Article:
Updated: December 07, 2020 10:57 PM
Created: December 07, 2020 04:53 PM
(ABC 6 News) - According to the Minnesota Department of Natural Resources, the state is home to four biomes from prairie grassland bordering the Dakotas to deciduous and coniferous forests stretching along the Mississippi. But there's a lot of stressors on these biomes including habitat loss, climate change and invasive species which is why two brothers and their cousin have made it their jobs, literally, to preserve these biomes.
"Did you ever think growing up, middle school, high school, college even, that you'd be back in the woods so to speak?"
"No, not really at all."
"I honestly didn't think so either, but I'm happy we made it back there."
Nate Dietzenbach and his adopted brother, Kevin Dornink, along with five other siblings, grew up in Cresco, Iowa, where it was instilled at a young age to be outside. Whether it was playing football, out in the woods in the back of their home or being around the many animals their family had on their farm. With roughly five acres or so of woods, Nate, Kevin and their other siblings would either make forts or clear parts of the woods so they could camp. A memory Kevin specifically remembers.
"We have family out in California, [they] stayed with us and we spent the whole clearing a huge section of woods so we could have a bunch of tents out there for our family."
When it was time for college, Nate found himself pursuing a business degree while Kevin and the rest of the family moved to Lime Springs. There, Kevin says he did small construction jobs but knew that wasn't for him. Nick Hamilton, Kevin's cousin, lived in Rochester which meant Kevin shortly found himself in the Med City. That's where he found the Conservation Corps.
A non-profit for those ages 18-25, Conservation Corps goal is to "help young people from diverse backgrounds become more connected to the environment". While Nate was living in the Minneapolis/St. Paul area, Kevin stayed not one but two years with the organization saying he wanted to stay outside but didn't want to continue working construction jobs. The first year, Kevin spent learning then he managed his own crew the second Summer he was there. It was after his second Summer with the organization that Kevin decided he wanted to not only continue in environmental conservation but he wanted to be his own boss while doing it.
"We were talking about it finally he was like 'Hey I had some people talk to me like I should start my own business doing this conservation stuff'," says Dietzenbach.
While transitioning between jobs, the brothers were living with each other - Kevin with the environmental background and knowledge and Nate with the business background. Together, after Nate researched whether or not a private environmental conservation business would be a means of making money, the two opened Brothers Up North in the Fall of 2019. But it wouldn't be until the Spring of 2020 that they got their first job.
"Our first job we were planting, what was it, five thousand trees down by La Cresent. It keeps flooding down there and just destroying the vegetation and everything, so we were planting a bunch of swamp oak to hopefully retain the soil and keep everything there so it doesn't flood as easily," says Kevin Dornink, co-owner of Brothers Up North. Kevin says he was excited because he was finally putting his passion into action. Not to mention, he was able to teach Nate about the process, as well as the others they had helping them. Nate says he was happy to learn but also because they were making money after months of not.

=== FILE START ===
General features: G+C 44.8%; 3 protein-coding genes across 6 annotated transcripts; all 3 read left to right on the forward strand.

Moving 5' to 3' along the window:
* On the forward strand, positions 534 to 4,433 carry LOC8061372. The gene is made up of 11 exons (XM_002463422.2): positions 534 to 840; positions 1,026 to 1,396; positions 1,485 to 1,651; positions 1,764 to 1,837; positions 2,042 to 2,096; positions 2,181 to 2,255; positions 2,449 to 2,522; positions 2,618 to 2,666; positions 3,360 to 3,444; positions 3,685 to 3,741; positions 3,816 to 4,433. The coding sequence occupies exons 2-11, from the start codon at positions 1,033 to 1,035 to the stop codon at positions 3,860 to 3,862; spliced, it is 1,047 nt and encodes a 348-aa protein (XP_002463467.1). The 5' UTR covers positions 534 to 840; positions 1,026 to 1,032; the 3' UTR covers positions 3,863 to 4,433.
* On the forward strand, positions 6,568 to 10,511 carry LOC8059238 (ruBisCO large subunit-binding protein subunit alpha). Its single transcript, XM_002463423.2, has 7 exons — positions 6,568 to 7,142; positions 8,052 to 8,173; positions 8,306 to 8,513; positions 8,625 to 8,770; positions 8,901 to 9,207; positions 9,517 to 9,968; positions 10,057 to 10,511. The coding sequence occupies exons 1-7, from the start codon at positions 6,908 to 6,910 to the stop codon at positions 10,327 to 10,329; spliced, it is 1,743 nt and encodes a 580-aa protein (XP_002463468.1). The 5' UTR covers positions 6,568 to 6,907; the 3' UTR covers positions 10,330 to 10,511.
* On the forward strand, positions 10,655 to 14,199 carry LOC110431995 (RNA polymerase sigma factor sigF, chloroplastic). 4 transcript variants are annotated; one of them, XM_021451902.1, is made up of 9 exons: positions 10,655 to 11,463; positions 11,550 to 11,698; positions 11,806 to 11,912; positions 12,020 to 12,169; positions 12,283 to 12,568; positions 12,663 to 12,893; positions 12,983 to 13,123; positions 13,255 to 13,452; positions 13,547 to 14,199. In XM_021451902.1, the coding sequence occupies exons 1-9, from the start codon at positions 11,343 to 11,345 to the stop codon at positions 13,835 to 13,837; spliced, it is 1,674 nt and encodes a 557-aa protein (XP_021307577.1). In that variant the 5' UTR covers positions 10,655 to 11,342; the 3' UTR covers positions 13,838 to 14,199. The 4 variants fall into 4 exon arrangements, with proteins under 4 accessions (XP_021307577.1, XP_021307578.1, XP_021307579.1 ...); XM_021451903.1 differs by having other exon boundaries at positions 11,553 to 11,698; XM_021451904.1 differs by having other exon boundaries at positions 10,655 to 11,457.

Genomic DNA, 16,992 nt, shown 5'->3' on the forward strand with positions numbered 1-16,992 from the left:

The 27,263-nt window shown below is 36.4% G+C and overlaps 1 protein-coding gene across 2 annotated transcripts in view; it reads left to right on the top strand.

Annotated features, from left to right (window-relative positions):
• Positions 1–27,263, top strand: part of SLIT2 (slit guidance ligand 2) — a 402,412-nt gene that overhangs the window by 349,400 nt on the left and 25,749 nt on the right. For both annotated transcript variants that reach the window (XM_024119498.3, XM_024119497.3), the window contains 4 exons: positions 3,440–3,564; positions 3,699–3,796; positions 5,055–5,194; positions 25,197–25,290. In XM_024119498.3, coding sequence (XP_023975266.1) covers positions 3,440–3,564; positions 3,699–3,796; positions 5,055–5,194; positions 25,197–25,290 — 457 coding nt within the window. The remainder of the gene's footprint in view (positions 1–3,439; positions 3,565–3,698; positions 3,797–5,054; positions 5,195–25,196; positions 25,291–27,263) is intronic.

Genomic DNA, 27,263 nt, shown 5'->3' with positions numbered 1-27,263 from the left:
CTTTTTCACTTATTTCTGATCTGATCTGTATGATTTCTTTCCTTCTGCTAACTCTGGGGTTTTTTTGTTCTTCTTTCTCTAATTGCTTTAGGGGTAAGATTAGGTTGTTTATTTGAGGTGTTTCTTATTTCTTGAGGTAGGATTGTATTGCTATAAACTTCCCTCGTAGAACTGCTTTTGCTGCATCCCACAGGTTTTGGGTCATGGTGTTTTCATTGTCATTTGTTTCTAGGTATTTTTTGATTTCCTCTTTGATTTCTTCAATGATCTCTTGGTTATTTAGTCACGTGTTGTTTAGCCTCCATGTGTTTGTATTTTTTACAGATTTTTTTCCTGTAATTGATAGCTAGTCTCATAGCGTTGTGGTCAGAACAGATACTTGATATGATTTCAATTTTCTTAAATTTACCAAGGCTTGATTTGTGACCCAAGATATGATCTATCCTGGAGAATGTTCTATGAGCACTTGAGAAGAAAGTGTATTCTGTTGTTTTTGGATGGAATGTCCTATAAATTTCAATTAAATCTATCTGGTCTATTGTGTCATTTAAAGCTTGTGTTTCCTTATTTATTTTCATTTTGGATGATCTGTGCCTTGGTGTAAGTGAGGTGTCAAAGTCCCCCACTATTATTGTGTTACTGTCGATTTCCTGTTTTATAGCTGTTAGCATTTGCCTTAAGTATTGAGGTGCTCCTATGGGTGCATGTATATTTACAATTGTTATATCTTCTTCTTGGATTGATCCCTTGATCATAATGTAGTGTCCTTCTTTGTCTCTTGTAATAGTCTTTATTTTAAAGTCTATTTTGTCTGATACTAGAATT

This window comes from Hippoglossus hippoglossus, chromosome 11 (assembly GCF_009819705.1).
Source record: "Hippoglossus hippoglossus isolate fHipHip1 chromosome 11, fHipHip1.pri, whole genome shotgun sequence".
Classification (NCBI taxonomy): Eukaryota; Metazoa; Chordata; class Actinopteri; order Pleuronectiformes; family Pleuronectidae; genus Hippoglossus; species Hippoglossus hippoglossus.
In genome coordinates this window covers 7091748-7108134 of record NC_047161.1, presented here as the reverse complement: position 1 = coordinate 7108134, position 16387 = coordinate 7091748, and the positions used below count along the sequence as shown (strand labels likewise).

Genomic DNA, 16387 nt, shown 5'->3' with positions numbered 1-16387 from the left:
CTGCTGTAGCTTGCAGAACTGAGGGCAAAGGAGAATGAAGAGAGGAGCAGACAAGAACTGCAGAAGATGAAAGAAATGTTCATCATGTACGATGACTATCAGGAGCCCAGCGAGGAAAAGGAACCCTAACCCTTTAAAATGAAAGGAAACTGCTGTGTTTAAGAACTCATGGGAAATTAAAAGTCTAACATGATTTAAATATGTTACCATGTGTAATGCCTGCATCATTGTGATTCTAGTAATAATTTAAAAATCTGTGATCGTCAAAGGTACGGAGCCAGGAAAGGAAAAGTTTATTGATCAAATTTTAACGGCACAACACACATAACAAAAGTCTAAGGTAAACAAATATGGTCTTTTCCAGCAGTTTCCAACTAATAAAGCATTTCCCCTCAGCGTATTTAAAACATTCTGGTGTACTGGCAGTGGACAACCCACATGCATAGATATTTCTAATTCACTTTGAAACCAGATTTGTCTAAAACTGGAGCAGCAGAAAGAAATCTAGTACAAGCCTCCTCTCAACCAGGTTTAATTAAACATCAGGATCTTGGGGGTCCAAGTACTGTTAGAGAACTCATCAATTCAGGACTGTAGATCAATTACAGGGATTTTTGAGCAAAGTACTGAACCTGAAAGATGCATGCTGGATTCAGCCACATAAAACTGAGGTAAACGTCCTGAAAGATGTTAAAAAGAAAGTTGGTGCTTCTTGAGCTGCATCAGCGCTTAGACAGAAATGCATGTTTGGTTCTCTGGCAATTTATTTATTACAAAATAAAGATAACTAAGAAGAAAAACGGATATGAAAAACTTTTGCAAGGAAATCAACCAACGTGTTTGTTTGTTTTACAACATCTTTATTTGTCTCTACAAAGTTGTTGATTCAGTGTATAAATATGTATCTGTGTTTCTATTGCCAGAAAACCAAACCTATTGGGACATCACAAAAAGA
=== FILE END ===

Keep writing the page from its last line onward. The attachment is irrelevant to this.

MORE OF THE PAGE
On their website, the brothers offer forest restoration along with timber stand improvement, fencing, boundary line location, forest trails and prairie restoration. However, the brothers are also in the business to remove invasive plant species. Kevin says that invasive animal removal may be coming in the future.
"There's a lot of like garlic mustard, honeysuckle is almost just as bad as buckthorn. Not as bad but just as bad almost," says Kevin.
In addition to garlic mustard, honeysuckle and buckthorn, there's a length list of invasive plants that have found their way into Minnesota according to the Minnesota DNR. Having removed some of these species before starting their business, Kevin says that many home, land owners are unaware of what some of these invasive species look like. But they pose a very real threat to the ecosystem that they've invaded.
"In the long term, [invasive species] will harm the forest, kill all the trees that we need. They will eventually kill off native plants that we need that we need to survive for certain animals, they will eradicate animals in the future and just stuff like that."
Though they hope their business is successful, their other hope is that Minnesota's ecosystems stay as natural, with many native species, as it can. However, both Nate and Kevin cite lack of education or awareness about invasive species is to blame. One of the brother's long term goal is to buy some land to show those who are curious what a certain biome should look like versus what these biomes look like with the invasive species.
"Most people I talk to love Minnesota and like, let's fix it," says Kevin Dornink, co-owner of Brothers Up North.
"Eventually one day, if we don't do something about it, we're going to have everything just overgrown and it's going to be destroying everything we love about Minnesota," says Nate Dietzenbach.
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